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Effects of Steel Cut

19th January 1951
Page 38
Page 38, 19th January 1951 — Effects of Steel Cut
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Which of the following most accurately describes the problem?

THE extent to which commerciali vehicle production is likely to fall because of the 15-20-per-cent. cut in sheet-steel supplies for this quarter, cannot yet be assessed. Private-car manufacturers will probably suffer more than commercial-vehicle makers. dependent upon Ministry of Supply policy, aithough. if the output of commercial vehicles should drop to any appreciable extent, the home market will bear the main brunt of the restriction.

Although home sheet-steel production is at a peak, the demands of the rearmament programme have restricted the output of non-warlike goads. The main caus.±, of the cut in supply is the curtailing of steel imports, principally from the U.S.A. Britain may become self-sufficient when the sheet-steel . plant at Margam. South Wales, comes into operation next summer.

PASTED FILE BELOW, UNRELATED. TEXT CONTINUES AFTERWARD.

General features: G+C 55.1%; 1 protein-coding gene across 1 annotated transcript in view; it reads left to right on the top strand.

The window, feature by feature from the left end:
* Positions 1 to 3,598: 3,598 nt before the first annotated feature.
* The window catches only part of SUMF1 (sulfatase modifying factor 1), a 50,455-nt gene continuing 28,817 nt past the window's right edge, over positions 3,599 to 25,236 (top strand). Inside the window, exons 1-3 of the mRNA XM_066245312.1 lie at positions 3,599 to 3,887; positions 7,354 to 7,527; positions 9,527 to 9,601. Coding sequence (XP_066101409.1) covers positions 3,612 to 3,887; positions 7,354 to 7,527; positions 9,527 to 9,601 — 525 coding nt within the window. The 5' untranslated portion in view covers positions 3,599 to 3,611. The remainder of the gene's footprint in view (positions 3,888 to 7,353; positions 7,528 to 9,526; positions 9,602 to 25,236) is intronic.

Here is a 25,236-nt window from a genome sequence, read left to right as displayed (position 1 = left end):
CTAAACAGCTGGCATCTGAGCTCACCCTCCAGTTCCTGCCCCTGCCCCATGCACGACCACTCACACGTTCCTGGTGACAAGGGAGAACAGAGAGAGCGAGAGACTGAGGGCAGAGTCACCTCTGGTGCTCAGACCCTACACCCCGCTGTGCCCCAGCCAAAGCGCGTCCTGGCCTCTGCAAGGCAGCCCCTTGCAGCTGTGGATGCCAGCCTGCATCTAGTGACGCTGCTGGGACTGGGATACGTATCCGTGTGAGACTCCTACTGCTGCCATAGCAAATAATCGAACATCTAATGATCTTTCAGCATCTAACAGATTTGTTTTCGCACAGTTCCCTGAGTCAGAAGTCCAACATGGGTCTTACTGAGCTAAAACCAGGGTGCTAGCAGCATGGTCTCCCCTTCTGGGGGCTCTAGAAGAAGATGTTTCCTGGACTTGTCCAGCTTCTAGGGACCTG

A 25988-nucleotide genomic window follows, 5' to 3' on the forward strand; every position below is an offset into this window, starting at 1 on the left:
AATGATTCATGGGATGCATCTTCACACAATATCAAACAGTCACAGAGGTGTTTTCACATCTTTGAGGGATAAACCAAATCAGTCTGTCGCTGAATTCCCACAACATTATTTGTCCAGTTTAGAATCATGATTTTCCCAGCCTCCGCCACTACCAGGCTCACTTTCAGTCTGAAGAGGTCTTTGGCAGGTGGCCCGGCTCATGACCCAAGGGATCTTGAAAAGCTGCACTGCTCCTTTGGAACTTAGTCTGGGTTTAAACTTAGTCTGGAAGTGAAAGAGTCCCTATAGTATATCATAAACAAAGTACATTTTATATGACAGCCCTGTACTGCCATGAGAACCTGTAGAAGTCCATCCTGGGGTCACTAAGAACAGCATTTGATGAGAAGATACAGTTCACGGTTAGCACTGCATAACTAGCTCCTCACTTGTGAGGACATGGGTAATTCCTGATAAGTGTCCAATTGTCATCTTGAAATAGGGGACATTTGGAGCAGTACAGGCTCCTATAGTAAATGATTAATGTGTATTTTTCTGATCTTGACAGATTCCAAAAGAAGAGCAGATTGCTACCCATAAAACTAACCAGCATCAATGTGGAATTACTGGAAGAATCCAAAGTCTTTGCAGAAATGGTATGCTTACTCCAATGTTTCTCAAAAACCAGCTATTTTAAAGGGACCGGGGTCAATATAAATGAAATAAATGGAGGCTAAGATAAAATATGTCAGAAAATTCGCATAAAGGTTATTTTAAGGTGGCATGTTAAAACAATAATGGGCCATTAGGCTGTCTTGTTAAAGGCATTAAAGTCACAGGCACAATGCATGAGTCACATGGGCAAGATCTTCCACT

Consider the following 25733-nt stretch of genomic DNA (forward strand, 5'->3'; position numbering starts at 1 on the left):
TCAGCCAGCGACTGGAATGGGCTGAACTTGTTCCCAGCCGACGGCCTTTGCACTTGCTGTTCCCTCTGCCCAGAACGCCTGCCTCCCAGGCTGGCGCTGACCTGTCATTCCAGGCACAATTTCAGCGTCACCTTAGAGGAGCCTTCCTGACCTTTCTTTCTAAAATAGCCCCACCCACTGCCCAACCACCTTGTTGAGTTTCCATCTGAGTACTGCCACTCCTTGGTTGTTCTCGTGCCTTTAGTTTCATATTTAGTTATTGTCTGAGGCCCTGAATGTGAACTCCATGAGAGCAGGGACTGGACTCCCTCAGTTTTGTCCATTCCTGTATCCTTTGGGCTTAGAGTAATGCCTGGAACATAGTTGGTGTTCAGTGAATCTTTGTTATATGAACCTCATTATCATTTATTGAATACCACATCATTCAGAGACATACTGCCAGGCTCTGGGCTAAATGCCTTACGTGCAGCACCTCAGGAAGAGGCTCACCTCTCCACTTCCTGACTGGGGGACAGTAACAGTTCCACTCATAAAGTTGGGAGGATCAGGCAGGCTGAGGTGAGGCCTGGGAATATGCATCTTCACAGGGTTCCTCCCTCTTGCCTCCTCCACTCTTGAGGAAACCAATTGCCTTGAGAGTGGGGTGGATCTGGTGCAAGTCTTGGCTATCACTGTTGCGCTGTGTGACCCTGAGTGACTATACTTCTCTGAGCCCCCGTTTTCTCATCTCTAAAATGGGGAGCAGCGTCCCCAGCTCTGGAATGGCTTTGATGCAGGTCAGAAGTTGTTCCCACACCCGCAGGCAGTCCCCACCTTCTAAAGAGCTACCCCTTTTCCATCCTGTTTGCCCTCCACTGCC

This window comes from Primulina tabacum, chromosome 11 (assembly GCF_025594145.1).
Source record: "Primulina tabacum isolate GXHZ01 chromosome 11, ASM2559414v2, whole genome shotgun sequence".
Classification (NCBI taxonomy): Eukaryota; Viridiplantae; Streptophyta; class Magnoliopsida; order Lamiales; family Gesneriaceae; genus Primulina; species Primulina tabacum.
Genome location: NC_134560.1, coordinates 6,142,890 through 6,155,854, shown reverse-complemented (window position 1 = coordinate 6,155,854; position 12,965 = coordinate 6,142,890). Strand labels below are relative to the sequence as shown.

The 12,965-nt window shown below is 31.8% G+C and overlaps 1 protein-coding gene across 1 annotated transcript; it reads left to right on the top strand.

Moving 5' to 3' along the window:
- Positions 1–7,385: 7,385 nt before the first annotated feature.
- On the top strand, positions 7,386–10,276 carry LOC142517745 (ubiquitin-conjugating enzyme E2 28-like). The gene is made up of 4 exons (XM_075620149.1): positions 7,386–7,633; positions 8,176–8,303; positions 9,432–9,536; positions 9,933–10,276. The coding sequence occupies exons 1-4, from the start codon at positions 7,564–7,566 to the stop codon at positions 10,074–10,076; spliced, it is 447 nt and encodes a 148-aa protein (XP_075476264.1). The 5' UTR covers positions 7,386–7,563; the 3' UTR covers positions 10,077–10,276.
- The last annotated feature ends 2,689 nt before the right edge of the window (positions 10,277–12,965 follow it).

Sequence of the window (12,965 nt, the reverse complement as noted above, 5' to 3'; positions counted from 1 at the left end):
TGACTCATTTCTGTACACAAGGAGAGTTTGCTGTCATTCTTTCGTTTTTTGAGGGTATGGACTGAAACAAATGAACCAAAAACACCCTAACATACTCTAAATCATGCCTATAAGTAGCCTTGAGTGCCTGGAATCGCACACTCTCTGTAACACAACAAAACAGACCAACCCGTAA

BY using other materials, the pro duction of some types of commercial vehicle, particularly those with coachbuilt bodies. may be maintained. The allocation to cottehbuilders for the quarter has been decreased by only 5 per cent., it is stated. .

Output of quantity produced vehicles, light vans and medium-weight chassis may drop more than that of the heavier types. Manufacturers of heavy vehicles, however, appear to be more concerned with shortages of other raw materials, such as zinc and brass.

The materials committee of the Society of Motor Manufacturers and Traders met last week and discussed the supply position. Representations are to be made to the Ministry.

Manufacturers will make special efforts to co-operate with the Government in softening the effects of the cuts, but in turn they ask the Government to see that fair allocations are made to industry as a whole,

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